Weight loss definitely isn’t as simple as calories in vs. calories out, and different foods have a different metabolic effect on your body. The same number of calories in a sugary granola bar and a head of broccoli doesn’t have the same metabolic impact on your body.

Part of the problem with this model of ‘calories in vs. calories out’ is that it doesn’t consider the type and quality of food you eat both in terms of weight loss and long-term health. Some foods, such as fructose, also tend to increase levels of the hunger hormone ghrelin more than other foods. The insulin hormone also further complicates the efficacy of the model.

How sensitive your body is to insulin and your insulin levels might influence whether you burn or store calories. Gary Taubes dives deep into these issues in his revolutionary and extensively researched book Good Calories Bad Calories.

Put simply, weight loss also involves insulin and hormones, the impact on your metabolism and the thermic effect of food, your gut bacteria (microbiome), and several other factors.

The thermic effect of food (diet-induced thermogenesis) refers to the increase in metabolic rate that occurs after eating. Your metabolic rate is the rate at which your body burns calories. When you eat food, your body uses some of this energy to digest, absorb, and store the available nutrients.

Some foods require more work to digest, absorb, or metabolize when compared to other foods. This is called the thermic effect of food. The higher the thermic effect of a certain food, the more energy required for metabolism. Protein has the highest thermic effect of food.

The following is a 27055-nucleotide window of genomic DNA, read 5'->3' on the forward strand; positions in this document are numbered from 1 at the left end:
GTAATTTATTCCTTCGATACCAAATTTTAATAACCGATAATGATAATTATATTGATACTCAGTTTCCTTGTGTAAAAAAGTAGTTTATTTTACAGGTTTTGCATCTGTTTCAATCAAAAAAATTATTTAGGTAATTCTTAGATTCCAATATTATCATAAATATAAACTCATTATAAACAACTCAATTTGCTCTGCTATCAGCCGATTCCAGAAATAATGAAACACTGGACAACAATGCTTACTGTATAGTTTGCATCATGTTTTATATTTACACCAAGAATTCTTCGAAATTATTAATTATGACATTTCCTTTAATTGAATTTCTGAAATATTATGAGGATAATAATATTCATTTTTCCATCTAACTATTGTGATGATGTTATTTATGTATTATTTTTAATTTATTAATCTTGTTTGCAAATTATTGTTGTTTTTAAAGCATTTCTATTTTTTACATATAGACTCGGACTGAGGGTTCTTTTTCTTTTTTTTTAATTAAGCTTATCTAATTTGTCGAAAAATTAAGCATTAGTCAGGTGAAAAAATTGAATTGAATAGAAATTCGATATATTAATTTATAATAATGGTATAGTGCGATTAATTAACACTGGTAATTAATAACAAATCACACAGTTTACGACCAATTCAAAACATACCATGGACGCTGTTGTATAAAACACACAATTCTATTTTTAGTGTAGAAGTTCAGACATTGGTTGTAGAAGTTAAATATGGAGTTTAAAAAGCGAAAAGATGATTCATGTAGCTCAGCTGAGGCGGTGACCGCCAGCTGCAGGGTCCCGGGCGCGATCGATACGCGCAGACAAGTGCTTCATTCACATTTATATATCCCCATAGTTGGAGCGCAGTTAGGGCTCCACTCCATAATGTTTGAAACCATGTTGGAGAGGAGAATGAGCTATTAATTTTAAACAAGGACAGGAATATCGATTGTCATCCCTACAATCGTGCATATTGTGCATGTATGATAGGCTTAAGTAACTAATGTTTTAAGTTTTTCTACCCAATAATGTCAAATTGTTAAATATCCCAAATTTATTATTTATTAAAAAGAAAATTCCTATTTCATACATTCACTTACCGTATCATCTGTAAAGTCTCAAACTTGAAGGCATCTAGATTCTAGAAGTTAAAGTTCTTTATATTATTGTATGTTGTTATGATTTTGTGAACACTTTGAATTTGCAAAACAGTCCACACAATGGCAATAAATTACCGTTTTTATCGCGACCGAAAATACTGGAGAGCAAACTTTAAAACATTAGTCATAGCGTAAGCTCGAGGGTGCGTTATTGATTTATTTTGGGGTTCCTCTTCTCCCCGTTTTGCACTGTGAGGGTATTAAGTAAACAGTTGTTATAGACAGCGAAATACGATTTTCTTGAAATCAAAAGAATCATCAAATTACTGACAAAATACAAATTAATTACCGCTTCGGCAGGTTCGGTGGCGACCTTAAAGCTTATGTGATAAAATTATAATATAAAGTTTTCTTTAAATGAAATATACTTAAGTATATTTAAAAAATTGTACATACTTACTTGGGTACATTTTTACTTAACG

The quality of your food is also crucial, and a growing number of health and nutrition professionals now point to the quality of food rather than the number of calories when it comes to weight loss and human health.

When you’re following a well-formulated ketogenic diet, you should feel more satiated and be less likely to overeat and consume too many calories. Low-carb diets frequently outperform low-calorie and low-fat diets for weight loss, even when low-carb eating isn’t calorie-restricted.

You can also try other methods to help you lose weight, such as exercising, reducing your stress, getting plenty of sleep, and drinking more water.

 

 

Concluding Thoughts

Calories are a part of weight regulation, but they’re definitely not the whole picture, and they need to be considered within the context of human behavior, hormones, and more.

Many health and weight loss experts believe it’s more important to focus on eating natural, unprocessed foods that promote the release of hunger-suppressing hormones and keep you feeling satisfied and fuller for longer. Don’t overdo the high-calorie, high-reward foods that are easy to overindulge in, such as nuts and cheese.

Go for quality over quantity, and rather than obsessing over counting calories, make sure all your calories count by eating nutrient-dense, filling, and well-balanced low-carb meals.

Ultimately, it’s up to you if you want to count calories. You don’t necessarily need to count your calories if you’re trying to lose weight, but many people consider it a useful tool.

 

Do You Count Calories on Keto?

Share your top calorie-counting tips with other keto dieters. Do you use the calorie-counting apps to help you keep track? Comment below and share your best calorie tracking tips with the community!